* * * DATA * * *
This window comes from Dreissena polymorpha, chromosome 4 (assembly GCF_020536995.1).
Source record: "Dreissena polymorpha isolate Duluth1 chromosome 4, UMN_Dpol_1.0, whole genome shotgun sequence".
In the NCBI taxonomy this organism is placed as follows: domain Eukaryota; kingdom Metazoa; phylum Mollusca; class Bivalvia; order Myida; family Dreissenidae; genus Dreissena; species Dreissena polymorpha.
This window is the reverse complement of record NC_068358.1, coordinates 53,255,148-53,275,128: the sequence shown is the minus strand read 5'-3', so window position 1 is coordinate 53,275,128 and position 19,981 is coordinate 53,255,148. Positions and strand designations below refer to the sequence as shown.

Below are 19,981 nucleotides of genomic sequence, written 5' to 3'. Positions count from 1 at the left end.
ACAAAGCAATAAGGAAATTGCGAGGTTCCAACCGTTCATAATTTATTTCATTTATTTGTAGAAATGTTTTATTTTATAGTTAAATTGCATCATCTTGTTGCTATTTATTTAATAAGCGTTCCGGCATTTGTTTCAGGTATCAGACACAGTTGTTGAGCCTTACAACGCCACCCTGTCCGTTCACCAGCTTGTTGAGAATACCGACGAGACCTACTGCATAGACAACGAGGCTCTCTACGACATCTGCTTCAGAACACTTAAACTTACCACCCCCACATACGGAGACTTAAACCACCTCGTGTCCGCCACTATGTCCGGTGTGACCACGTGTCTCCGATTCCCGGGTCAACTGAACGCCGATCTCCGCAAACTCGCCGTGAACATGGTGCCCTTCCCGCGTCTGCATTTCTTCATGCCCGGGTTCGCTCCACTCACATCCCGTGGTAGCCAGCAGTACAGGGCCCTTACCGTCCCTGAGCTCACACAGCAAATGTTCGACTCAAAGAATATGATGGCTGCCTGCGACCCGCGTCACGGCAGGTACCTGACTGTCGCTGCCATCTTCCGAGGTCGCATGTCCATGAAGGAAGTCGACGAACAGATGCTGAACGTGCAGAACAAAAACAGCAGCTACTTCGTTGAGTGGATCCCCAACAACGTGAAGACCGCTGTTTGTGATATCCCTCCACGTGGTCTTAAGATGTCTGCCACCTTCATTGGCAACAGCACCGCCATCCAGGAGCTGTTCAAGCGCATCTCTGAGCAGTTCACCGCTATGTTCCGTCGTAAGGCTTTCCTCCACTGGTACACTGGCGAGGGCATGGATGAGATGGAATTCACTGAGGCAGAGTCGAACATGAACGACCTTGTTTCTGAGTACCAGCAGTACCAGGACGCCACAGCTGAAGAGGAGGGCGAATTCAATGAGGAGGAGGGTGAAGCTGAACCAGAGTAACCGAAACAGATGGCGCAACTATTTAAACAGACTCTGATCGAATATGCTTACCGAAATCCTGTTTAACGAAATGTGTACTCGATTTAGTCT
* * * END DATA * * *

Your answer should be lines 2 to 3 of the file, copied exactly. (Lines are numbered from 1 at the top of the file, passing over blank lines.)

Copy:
Source record: "Dreissena polymorpha isolate Duluth1 chromosome 4, UMN_Dpol_1.0, whole genome shotgun sequence".
In the NCBI taxonomy this organism is placed as follows: domain Eukaryota; kingdom Metazoa; phylum Mollusca; class Bivalvia; order Myida; family Dreissenidae; genus Dreissena; species Dreissena polymorpha.